The Latest Gluten-Free Labeling Regulations

    As CEO and President of Elevation Brands, parent company of Ian’s, an allergy-friendly food provider, I am always on the lookout for ways to make our products as safe as possible for consumers with food allergies. At Ian’s, the whole team has been working hard to optimize our facilities as well as our labeling to ensure that our products deliver transparency and trust! This being said, when I read that the FDA decided to standardize gluten-free labeling, I was truly elated to learn that the standard of food safety and labeling transparency has reached a higher, and necessary, level.

    These new regulations will make the meaning of gluten-free clear and standardized on food labels. The FDA limit is 20 parts per million (ppm) for foods to be labeled as “gluten-free,” “no gluten,” “free of gluten,” or “without gluten,” as this limit is said to be an acceptable amount for those with celiac disease.

    This news is likely to be a relief for the estimated one in 133 Americans who have celiac disease and the estimated 83% of Americans with celiac disease who are undiagnosed or misdiagnosed.1 Complications can occur when a gluten-intolerant or gluten-sensitive person unknowingly ingests foods containing harmful levels of gluten. Some of the complications resulting from accidental gluten ingestion include malnutrition; decreased calcium levels and osteoporosis; lactose intolerance; neurological disorders; miscarriage and congenital malformations; poor growth in children; and even gastrointestinal cancers.2 A new labeling procedure means awareness will be increased and more people will be able to eat better and consequently, feel better.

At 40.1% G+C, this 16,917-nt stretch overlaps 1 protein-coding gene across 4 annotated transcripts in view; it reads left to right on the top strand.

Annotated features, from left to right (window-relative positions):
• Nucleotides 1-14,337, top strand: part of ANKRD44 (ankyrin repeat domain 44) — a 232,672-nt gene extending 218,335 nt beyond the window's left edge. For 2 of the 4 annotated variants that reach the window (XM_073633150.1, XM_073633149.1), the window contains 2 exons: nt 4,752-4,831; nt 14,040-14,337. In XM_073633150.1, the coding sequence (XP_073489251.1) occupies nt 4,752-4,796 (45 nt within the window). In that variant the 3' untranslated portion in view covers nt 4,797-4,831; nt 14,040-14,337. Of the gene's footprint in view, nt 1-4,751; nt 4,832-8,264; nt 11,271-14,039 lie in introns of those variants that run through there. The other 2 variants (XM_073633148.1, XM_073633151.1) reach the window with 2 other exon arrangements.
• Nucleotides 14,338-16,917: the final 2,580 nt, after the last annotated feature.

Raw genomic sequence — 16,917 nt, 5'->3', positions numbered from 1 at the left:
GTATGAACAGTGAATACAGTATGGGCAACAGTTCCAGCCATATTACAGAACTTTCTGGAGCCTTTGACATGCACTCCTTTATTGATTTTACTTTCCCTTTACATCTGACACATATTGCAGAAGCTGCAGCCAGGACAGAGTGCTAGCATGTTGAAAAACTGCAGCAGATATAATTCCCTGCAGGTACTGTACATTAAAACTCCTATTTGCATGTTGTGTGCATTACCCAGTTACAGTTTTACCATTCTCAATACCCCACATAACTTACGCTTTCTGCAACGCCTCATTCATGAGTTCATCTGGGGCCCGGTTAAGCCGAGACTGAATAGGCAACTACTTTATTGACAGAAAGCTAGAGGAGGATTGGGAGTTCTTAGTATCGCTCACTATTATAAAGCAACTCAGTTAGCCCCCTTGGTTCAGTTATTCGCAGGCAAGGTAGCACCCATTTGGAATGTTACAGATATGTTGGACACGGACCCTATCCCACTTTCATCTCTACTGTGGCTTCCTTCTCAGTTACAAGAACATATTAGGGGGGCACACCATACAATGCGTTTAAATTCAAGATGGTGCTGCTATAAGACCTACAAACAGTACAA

Plainly said, this new standardization is a big deal. It allows for transparency and creates increased credibility in manufacturer-to-consumer relationships because the regulations encourage manufacturers to test and verify and to set internal policies for compliance. Engaging in these diligent practices will positively ensure that consumers’ products are free of wheat, rye and barley.

    At Ian’s, our concern and understanding of celiac disease and food allergies is not new. We have a longstanding commitment to substantiating our gluten-free claims — our threshold for gluten is 10 ppm, but our gluten-free products consistently test below 5 ppm of gluten, which is the lowest detectable limit for most tests.

    I am excited to see the impact that labeling will have to help people know what is in their foods. They will be able to easily focus on a healthful pattern of eating rather than arduously picking apart complicated food labels. My team and I are committed to staying abreast of the latest testing methodologies concerning gluten and food allergens. Eating should be simple, and people deserve to know what they are eating, and this starts with labels. Regulating food labels is indeed a giant step in the right direction toward a trusted allergy-friendly food supply. WF

    1. National Foundation for Celiac Awareness
    2. National Institute of Health


    Chuck Marble is the CEO and president of Elevation Brands.